Mapping the risk of tick-borne disease

This study presents an interaction network for ticks, hosts and the pathogens their carry

Data resources used via GBIF : 3.8 million species occurrences
Borrelia burgdorferi, the bacteria that causes Lyme disease

Photomicrograph (400x) of Borrelia burgdorferi, the bacteria that causes Lyme disease.

Using species distributions of pathogen vectors is becoming increasingly important for predicting human and livestock infection risks. With tick-borne illnesses, such as Lyme disease and viral meningoencephalitis, the equation is expanded from vector and pathogen to include tick hosts. Based on extensive literature searchers and GBIF-mediated occurrences, the authors of this data paper build a network of interactions between ticks, hosts and pathogens. They use remotely-sensed environmental data to calculate the niches of ticks and their hosts. Finally, they combine the interaction network with the niche models to create a novel framework for evaluating niche overlaps and predicting occurrences of tick-transmitted pathogens. The resulting datasets were deposited with Dryad for use in future research and risk assessments. The authors note that their framework can be used to capture the impact of particular species and host-tick pairs in the circulation of pathogens.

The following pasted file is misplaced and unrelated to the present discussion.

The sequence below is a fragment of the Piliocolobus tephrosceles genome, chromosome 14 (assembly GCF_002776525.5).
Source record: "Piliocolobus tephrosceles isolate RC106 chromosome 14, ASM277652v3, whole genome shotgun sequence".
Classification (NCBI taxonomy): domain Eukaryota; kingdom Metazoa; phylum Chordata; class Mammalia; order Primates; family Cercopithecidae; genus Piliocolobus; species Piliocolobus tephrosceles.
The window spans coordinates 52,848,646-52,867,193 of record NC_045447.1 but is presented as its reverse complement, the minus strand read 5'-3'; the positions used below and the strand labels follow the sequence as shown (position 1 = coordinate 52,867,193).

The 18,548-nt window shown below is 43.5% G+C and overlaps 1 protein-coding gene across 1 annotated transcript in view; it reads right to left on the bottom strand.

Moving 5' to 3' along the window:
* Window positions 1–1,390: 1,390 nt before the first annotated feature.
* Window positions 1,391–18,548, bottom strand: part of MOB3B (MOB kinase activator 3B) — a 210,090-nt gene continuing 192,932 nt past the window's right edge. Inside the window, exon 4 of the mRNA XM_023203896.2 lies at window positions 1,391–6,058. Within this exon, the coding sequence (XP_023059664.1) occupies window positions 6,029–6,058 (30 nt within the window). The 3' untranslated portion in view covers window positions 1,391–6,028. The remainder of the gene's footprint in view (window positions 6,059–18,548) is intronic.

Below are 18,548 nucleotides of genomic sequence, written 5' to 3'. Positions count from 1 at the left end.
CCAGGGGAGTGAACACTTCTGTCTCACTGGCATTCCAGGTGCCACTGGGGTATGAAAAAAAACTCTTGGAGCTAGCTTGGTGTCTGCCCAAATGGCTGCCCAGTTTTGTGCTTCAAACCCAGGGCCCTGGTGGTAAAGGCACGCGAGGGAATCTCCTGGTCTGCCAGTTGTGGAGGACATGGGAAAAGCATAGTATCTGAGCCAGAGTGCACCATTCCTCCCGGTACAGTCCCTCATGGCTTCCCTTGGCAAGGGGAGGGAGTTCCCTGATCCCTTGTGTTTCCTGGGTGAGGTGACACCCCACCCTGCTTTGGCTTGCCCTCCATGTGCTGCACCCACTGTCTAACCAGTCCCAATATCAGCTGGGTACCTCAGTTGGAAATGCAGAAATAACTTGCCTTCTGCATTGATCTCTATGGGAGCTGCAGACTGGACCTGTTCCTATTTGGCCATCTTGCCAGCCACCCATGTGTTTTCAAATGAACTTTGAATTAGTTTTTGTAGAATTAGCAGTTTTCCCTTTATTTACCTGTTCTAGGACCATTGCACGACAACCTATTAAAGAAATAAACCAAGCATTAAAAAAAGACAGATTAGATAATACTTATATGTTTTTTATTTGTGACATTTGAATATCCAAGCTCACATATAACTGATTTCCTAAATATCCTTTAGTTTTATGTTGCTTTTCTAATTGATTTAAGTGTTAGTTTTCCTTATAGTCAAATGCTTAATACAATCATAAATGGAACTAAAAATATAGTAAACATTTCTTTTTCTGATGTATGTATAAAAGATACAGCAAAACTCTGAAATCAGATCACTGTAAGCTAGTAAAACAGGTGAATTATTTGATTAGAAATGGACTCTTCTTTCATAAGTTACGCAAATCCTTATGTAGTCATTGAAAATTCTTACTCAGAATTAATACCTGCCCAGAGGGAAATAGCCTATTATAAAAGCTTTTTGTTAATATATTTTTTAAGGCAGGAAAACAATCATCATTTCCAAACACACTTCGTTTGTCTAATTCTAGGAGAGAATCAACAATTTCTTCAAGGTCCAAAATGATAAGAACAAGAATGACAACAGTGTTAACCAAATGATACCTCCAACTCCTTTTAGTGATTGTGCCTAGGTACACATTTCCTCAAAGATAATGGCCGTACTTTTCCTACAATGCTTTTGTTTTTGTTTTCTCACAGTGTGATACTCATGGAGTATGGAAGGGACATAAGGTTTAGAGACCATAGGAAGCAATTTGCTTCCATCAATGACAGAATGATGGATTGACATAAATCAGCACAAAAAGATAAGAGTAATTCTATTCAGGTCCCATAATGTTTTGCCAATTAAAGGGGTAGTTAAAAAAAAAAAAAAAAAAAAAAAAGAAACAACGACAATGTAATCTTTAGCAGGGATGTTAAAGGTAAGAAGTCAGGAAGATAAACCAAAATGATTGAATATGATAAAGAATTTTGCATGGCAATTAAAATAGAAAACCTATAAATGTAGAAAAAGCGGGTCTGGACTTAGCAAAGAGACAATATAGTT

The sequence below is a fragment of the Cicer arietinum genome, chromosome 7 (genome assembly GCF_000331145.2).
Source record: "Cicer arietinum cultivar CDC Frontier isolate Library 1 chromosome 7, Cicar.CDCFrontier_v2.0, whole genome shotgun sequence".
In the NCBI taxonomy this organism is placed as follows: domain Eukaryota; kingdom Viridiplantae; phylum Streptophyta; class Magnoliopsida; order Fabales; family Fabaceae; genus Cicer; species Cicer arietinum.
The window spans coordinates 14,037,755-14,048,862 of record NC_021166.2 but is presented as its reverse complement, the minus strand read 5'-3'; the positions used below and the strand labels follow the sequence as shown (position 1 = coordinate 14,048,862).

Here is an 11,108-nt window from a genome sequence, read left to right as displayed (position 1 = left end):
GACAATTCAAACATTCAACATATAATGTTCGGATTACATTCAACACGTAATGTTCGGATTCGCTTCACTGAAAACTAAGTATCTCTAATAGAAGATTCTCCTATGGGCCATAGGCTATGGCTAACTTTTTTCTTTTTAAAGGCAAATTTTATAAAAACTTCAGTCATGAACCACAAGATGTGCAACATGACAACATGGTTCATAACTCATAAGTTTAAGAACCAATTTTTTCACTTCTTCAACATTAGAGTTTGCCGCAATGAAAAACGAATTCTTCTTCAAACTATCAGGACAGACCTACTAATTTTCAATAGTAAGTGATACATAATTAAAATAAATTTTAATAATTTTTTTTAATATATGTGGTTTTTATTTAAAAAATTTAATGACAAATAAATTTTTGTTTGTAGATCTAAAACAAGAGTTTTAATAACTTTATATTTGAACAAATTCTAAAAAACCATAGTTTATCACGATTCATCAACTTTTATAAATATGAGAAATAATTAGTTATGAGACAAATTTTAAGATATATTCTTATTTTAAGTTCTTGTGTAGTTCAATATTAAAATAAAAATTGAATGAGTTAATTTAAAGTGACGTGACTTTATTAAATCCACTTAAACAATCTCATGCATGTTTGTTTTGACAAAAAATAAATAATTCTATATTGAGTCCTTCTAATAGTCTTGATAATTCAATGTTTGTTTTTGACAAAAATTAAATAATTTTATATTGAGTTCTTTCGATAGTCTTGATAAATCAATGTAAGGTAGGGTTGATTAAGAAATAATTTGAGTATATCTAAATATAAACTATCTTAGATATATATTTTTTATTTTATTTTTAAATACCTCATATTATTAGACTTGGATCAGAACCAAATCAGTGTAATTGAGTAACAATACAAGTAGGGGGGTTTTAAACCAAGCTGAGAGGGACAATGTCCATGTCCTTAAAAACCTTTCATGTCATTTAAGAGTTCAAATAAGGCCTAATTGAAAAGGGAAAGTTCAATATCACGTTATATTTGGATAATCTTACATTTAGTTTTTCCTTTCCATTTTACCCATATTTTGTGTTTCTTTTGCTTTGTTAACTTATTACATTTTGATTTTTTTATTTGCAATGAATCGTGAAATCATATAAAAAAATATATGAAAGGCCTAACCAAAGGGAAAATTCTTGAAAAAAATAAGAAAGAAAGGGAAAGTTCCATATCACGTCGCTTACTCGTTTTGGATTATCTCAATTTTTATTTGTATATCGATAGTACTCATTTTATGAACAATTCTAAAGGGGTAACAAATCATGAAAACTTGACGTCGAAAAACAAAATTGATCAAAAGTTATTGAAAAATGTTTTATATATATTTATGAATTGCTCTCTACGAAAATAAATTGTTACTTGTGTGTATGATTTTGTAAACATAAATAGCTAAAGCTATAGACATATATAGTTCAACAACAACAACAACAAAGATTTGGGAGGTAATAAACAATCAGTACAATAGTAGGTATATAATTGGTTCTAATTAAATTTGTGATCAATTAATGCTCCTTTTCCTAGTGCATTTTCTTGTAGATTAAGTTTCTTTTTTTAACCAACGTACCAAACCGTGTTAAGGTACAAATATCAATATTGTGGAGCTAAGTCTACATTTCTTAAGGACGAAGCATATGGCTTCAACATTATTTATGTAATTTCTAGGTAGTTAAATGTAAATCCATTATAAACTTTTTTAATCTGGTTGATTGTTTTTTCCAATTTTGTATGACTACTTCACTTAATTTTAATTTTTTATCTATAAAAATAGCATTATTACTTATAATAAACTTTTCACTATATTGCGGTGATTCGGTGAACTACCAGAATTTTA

Estrada-Peña A and de la Fuente J (2016) Species interactions in occurrence data for a community of tick-transmitted pathogens. Scientific Data. Springer Nature 3: 160056. Available at doi:10.1038/sdata.2016.56.